Kimberley Jones

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For 769 reviews, this critic has graded:
  • 39% higher than the average critic
  • 2% same as the average critic
  • 59% lower than the average critic
On average, this critic grades 4 points lower than other critics. (0-100 point scale)

Kimberley Jones' Scores

  • Movies
  • TV
Average review score: 57
Highest review score: 100 The Grand Budapest Hotel
Lowest review score: 0 When in Rome
Score distribution:
769 movie reviews
    • 76 Metascore
    • 67 Kimberley Jones
    July sees the world in a most unexpected way, and it's a shame that Me and You's preciousness sometimes overwhelms that uniqueness of vision.
    • 76 Metascore
    • 67 Kimberley Jones
    It all adds up to a portrait in decency, which isn’t nearly as sexy as the title would suggest.
    • 76 Metascore
    • 78 Kimberley Jones
    Wild lands some hard punches, but it can’t sustain the impact. Some of that lies in its inherited arc: Strayed found some peace – the whole point of the trek – but arriving-at-peace is less provocative than the struggle, at least in a movie.
    • 76 Metascore
    • 89 Kimberley Jones
    It’s an indie film about abortion that comes snuggled in the broad strokes of a quirky relationship comedy. A grump might wonder when indie films got so soft, but I’m more intrigued by the inverse: Why aren’t more studio films this clever and winning and conversant in the same language as their audience?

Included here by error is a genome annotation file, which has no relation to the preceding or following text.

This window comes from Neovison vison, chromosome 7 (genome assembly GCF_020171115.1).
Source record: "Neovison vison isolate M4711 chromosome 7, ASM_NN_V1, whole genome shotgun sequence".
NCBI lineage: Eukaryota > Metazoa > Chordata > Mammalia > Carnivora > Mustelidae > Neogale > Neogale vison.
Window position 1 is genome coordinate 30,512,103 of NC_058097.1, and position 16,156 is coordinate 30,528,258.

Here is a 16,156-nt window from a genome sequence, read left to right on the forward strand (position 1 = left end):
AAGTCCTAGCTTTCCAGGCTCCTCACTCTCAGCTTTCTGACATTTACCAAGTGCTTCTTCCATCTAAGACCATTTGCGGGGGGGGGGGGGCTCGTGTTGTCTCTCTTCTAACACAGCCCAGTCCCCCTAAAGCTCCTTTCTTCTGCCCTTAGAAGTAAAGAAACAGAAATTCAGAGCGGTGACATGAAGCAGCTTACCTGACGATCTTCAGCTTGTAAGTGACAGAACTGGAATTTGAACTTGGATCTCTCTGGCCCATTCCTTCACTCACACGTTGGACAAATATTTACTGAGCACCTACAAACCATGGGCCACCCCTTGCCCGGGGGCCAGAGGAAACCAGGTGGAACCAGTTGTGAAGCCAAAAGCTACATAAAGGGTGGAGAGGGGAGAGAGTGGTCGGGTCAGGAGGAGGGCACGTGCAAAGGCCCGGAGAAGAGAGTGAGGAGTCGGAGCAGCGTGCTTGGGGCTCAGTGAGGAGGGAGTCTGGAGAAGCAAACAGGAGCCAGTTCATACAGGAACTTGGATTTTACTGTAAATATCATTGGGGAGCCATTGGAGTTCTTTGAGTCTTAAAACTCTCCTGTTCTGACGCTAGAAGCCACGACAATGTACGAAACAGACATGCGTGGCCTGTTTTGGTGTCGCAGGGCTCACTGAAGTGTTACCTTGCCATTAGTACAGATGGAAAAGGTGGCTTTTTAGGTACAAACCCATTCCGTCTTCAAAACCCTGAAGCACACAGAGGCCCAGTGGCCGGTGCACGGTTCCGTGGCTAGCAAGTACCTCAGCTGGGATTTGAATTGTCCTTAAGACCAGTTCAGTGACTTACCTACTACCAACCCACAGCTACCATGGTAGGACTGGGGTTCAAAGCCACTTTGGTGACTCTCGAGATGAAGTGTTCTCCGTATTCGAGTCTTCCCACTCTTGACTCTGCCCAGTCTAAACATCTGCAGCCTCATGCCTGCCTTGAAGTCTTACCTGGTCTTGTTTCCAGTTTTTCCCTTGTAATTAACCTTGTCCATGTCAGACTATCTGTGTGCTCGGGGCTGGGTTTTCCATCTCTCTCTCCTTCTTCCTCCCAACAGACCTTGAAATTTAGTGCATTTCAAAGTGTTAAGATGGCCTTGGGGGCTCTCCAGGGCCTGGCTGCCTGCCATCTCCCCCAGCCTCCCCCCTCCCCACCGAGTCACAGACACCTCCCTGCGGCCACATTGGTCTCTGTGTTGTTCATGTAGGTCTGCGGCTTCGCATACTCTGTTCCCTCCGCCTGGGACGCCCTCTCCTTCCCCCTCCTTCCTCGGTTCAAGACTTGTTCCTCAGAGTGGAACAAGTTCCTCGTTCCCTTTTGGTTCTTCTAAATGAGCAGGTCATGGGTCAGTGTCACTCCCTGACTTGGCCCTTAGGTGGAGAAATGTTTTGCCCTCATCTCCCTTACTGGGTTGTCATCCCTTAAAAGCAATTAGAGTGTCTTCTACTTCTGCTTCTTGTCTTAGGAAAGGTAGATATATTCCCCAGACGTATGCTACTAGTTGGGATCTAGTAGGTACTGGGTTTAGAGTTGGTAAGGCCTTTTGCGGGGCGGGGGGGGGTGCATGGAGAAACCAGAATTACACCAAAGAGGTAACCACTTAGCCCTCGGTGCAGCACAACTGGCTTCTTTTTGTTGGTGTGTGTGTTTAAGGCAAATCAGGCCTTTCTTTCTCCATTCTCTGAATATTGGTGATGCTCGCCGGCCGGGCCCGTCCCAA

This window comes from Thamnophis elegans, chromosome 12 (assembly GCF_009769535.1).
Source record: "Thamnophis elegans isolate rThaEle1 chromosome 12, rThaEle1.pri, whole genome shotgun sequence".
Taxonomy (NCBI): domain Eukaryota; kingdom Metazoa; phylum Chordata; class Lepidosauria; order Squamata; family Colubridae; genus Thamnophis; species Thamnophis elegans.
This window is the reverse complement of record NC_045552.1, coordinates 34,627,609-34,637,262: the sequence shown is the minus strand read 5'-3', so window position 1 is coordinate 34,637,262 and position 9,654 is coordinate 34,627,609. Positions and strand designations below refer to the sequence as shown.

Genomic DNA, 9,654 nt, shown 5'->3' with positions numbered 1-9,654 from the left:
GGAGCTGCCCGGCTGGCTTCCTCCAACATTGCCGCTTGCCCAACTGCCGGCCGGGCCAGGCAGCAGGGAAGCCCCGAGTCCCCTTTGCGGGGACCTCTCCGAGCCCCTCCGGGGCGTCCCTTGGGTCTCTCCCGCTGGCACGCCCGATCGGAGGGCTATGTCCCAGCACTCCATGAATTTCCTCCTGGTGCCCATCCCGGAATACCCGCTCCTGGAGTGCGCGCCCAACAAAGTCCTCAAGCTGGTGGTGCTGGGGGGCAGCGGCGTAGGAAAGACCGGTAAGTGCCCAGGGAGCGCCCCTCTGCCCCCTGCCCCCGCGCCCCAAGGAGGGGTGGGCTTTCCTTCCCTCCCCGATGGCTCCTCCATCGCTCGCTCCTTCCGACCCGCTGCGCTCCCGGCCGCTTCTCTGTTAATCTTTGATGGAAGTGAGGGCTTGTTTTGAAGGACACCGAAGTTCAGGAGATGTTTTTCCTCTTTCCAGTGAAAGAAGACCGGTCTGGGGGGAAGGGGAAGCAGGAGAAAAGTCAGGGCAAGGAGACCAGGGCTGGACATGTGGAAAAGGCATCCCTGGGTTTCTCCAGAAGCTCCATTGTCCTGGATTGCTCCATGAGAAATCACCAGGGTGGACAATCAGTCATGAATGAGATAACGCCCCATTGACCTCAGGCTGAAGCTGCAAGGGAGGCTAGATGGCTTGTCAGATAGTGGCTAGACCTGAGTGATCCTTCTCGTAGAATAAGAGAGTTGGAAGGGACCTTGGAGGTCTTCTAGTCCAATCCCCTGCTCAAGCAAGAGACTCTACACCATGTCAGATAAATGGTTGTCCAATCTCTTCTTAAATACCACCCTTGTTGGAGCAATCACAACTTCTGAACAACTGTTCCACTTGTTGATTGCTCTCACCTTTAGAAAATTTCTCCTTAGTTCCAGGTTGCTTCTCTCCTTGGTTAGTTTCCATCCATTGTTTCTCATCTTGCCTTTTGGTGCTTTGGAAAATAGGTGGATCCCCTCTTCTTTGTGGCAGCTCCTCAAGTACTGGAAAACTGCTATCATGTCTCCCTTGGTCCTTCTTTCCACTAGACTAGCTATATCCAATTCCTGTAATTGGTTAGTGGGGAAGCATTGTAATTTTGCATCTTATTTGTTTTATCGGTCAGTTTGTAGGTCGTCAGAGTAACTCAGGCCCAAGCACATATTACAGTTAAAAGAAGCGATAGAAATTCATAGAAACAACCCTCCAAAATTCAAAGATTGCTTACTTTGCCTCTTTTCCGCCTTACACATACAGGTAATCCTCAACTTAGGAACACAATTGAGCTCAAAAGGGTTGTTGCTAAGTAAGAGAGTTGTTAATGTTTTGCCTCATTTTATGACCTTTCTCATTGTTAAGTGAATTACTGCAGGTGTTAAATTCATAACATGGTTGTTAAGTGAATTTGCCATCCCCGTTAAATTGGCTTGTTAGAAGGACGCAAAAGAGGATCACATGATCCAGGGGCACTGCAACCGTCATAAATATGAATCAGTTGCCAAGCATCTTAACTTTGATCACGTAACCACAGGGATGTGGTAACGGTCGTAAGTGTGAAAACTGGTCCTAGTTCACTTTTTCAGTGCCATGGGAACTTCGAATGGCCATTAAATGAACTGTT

• 76 Metascore
    • 78 Kimberley Jones
    I laughed, I cried, I longed for a pet dragon to call my own.
    • 76 Metascore
    • 78 Kimberley Jones
    Guardians of the Galaxy is an outlier: a space opera in a largely earthbound movie cycle (excepting the occasional red-eye to another dimension in the Thor pictures), candy-colored and bopping where the other Marvel movies are muted and imposing, and the funniest one to date, without a doubt.
    • 76 Metascore
    • 78 Kimberley Jones
    It's a period piece about the origins of psychoanalysis and the sexual confusions of its progenitors that is eloquent and handsomely made, if never quite revelatory.
    • 76 Metascore
    • 89 Kimberley Jones
    Mud
    With American independent film teeming with so many shaky-cam snarksters, what an electric riposte to the status quo is Nichols, whose films are classically constructed and deadly serious. In his short but potent career, he’s mastered a wide-vistaed eye for the epic and the elemental.
    • 76 Metascore
    • 67 Kimberley Jones
    The Hunger Games franchise, both in print and onscreen, has been exceptionally clever about cozying away imaginative space for fans to fill in the blanks and cast themselves in the rich drama. That this latest film leaves us hungering for more only means that it’s working.
    • 76 Metascore
    • 78 Kimberley Jones
    Going dramatic, Stiller commits to the role completely; there's something rather admirable in his refusal to pander or soft-pedal the self-serious, frankly unlikable Greenberg.
    • 75 Metascore
    • 78 Kimberley Jones
    Mamet does a shrewdly skillful job with these Tinseltown terrors.
    • 75 Metascore
    • 67 Kimberley Jones
    Director Lenny Abrahamson establishes a twee tone early that renders tinny the transition into melancholy, and it’s a shame the film so clings to Jon’s perspective. The takeaway is as flat as Frank’s mask. Bemused smile, followed by deflated feeling.
    • 75 Metascore
    • 78 Kimberley Jones
    While The Art of the Steal makes a very convincing – even bone-chilling – argument that the people and foundations that essentially hijacked the Barnes Foundation are primarily concerned with tourist dollars and not the preservation of Barnes' legacy, the film fails to even ponder why easier access to some of the world's greatest art treasures might not be an entirely bad thing.
    • 75 Metascore
    • 78 Kimberley Jones